Good for you, NFL, almost. I obviously had a big reaction toward the news of the NO Saints "bounty program" and the responsibilities of Gregg Williams and the players.
From espn.com , here is a quick rundown of the penalties handed out.
- Former N.O. Def Coordinator (current St Louis Rams D-Co) Gregg Williams has been suspended indefinitely
- N.O. Head Coach Sean Payton has been suspended for one year
- GM Mickey Loomis has been suspended for 8 games
- The Saints team has been fined $500,000 and lost their second round picks in 2012 and 2013.
- N.O. Assistant Head Coach Joe Vitt has been suspended for 6 games
Player suspensions (namely Jonathan Vilma) are still possible, as the NFL has not yet finished its investigation. That is why the "almost" clause is at the end of my opening sentence. In my eyes, the players who comprimised their integrity are just as guilty as the man who put the money on the table and the ones who knew about it and did nothing to stop it.
I'm surely not the only one who was surprised at the severity of the penalties, but my surprise is for different reasons than those I've heard on sports radio today. My surprise does not come from the thought that it is overkill, I just didn't think that Roger Goodell and the NFL had it in them to be as harsh as is necessary. I don't think Williams should never work again, in fact, I do think he should get a job after his suspension has been served. I think it is necessary, in fact, in order for him to attempt to reclaim his lost integrity. The NFL apparently said that his case will be reviewed after the season, but his reinstatment is contingent on how helpful he is with the investigation. I liken that to a drug dealer getting a lighter sentence for helping the police track down other dealers and the supplier. There is nothing wrong with dangling a carrot to get him to cooperate.
Roger Goodell had to send a message. His message had to reach coaches, players and front offices of every NFL team. The message had to reach fans. For the NFL's sake, his message had to reach the former players who are suing for back pay and lifelong health benefits. This strong stance on what is and is not acceptable left no gray area in the matter of attempting to injure other players. Goodell made it known that playing to injure is of the worst kind of offense.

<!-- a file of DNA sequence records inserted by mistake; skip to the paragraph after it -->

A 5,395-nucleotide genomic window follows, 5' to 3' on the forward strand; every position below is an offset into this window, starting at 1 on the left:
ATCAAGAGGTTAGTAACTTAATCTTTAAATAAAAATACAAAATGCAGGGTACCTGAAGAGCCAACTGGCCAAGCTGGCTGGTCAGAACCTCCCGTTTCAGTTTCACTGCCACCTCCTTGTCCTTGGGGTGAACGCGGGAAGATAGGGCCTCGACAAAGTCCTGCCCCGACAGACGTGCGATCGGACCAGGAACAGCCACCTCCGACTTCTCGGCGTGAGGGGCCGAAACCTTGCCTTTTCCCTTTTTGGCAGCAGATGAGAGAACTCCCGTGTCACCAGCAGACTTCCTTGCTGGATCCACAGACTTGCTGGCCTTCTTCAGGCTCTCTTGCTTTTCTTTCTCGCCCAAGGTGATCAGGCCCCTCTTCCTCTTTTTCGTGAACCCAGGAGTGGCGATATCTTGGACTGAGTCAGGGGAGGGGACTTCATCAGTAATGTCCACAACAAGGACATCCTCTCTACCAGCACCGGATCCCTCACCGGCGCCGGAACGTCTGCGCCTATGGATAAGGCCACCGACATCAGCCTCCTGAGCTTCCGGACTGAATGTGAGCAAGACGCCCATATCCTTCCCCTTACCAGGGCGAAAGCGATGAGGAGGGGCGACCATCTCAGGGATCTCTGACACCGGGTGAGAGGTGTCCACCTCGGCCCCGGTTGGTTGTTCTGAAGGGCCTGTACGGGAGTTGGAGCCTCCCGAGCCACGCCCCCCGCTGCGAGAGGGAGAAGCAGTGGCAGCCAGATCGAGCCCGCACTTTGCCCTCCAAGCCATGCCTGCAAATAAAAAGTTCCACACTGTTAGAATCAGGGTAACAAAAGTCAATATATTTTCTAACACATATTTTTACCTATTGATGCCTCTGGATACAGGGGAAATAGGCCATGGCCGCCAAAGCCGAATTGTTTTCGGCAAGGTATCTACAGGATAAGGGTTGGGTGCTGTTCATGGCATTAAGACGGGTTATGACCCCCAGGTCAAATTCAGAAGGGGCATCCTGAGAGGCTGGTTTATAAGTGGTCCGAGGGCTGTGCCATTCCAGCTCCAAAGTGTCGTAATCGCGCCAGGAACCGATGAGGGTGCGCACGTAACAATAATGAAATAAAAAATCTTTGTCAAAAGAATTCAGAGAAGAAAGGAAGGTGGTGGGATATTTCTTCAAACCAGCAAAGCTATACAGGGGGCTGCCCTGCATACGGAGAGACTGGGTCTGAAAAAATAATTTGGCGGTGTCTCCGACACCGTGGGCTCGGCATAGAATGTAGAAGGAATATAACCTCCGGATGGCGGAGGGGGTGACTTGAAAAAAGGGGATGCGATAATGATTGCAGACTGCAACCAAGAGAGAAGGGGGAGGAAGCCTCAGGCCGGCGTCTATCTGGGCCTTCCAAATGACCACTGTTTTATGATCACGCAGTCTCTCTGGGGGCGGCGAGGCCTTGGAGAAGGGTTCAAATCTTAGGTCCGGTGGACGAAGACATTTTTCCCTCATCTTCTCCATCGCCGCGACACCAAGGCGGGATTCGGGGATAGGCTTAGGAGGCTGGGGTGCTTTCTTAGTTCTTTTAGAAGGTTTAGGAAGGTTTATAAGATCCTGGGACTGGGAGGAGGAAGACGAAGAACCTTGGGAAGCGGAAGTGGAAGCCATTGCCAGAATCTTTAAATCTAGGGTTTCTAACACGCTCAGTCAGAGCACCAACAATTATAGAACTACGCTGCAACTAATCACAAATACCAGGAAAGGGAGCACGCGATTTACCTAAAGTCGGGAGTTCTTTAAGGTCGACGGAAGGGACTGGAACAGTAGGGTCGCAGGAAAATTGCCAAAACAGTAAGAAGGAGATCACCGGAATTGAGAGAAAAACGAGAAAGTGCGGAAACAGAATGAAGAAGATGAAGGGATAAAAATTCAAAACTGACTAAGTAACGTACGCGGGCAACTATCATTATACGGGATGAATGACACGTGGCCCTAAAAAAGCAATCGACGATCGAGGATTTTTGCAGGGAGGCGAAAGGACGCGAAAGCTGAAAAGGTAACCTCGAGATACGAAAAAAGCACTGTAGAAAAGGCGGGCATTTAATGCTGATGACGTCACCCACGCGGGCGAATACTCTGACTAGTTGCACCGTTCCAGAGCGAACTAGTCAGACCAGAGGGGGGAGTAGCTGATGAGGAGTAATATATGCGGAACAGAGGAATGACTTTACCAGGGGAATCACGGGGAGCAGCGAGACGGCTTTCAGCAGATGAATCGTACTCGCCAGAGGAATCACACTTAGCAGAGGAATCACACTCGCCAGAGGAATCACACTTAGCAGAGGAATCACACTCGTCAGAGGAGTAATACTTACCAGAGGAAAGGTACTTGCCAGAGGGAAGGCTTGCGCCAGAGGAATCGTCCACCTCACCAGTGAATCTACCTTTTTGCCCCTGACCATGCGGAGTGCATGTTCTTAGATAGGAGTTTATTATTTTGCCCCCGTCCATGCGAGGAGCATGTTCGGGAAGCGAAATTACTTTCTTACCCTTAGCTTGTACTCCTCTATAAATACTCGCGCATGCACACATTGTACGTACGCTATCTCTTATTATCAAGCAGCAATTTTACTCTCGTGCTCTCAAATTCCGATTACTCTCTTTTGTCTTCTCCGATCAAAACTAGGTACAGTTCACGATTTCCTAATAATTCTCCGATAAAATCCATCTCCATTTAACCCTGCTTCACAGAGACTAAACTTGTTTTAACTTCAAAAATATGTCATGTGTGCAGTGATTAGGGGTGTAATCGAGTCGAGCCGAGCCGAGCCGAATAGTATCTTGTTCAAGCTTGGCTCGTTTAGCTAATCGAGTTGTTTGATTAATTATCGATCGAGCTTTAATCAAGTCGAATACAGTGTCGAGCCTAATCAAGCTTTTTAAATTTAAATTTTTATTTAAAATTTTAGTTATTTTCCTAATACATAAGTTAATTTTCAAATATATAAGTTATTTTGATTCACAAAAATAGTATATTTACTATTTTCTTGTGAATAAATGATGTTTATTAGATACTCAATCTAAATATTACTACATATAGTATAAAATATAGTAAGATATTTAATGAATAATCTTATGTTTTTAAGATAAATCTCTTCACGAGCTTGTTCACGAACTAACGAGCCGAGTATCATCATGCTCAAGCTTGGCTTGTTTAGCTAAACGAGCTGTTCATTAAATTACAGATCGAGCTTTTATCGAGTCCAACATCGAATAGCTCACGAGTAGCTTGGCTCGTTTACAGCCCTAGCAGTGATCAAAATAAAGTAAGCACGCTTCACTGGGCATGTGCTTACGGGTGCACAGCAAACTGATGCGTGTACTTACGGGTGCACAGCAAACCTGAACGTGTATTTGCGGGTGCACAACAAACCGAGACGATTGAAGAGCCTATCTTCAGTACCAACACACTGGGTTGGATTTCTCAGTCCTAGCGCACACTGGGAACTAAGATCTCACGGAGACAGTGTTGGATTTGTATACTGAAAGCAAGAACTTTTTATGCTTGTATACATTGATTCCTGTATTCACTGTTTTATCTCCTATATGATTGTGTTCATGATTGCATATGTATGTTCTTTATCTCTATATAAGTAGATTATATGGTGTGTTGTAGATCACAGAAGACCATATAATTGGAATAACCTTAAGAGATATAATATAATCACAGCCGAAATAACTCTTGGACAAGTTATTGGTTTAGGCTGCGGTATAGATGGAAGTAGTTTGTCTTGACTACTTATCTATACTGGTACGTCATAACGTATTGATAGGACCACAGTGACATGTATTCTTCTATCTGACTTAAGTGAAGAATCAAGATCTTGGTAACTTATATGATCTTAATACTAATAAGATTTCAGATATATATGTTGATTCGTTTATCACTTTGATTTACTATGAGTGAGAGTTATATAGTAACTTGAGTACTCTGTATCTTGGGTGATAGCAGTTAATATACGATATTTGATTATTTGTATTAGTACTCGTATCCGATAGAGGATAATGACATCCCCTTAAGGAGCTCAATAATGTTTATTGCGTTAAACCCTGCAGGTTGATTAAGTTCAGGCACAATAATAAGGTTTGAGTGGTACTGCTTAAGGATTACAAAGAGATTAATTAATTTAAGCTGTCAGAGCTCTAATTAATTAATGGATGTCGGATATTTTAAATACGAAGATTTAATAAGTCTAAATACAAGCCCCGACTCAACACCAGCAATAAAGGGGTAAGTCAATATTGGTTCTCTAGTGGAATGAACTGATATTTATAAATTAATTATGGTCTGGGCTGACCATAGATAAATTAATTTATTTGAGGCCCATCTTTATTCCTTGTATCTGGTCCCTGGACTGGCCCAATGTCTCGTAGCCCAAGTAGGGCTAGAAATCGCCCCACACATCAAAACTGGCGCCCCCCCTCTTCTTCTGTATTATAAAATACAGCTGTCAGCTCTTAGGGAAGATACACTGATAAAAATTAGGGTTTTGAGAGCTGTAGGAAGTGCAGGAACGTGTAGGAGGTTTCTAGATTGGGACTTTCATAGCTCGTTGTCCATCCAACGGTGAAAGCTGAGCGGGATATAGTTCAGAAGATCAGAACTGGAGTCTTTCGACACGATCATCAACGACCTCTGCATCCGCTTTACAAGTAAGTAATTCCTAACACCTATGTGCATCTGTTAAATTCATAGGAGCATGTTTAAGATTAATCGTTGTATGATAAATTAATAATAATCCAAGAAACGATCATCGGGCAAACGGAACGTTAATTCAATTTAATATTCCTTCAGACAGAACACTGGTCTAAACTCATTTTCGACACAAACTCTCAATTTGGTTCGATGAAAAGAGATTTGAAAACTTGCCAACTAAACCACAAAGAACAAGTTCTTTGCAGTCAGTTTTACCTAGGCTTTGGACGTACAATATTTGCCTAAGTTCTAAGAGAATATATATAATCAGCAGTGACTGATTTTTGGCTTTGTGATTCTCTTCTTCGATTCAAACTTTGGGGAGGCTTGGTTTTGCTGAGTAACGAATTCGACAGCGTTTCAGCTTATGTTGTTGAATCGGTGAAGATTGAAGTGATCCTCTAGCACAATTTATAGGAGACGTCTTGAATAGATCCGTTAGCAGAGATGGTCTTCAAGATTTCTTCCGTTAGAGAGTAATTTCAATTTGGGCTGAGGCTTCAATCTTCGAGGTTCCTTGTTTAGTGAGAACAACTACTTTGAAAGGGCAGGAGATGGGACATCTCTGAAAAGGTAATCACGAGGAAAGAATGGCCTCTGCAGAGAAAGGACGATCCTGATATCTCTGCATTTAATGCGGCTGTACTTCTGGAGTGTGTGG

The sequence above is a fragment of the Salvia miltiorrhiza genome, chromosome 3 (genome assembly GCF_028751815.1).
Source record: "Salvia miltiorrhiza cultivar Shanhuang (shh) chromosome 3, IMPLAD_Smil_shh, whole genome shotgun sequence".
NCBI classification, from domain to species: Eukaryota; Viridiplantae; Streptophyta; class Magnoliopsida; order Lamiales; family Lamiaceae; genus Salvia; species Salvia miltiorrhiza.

Jonathan Vilma will likely be suspended for putting a $10,000 bounty on Brett Favre in what turned out to be Favre's last game. Yes, that is disgusting, but even more so are the players who accepted the tiny sum of $1,500 to knock out a mid-rate slot receiver in a meaningless mid-season game. The player suspensions need to be as far reaching as the rest of the suspensions. The players knew it was wrong, the players knew that the NFL stepped in and told them to stop, and those same players would be pitching a hissy-fit if they knew that their ACL was being targeted by an opposing team for $1,500. They should be held at least AS accountable as, if not more than, the coaches and front office.
This is an important time for the NFL and Roger Goodell's player safety policies. I'm sure he's going to get plenty of calls, emails and petitions during the appeal process. I've already heard people compare these punishments to that of the 1980s SMU death penalty. Maybe the result of these suspensions will turn out to be similar to the SMU program. So be it. The team deserves whatever comes about. Goodell needs to standfast in the tough penalties.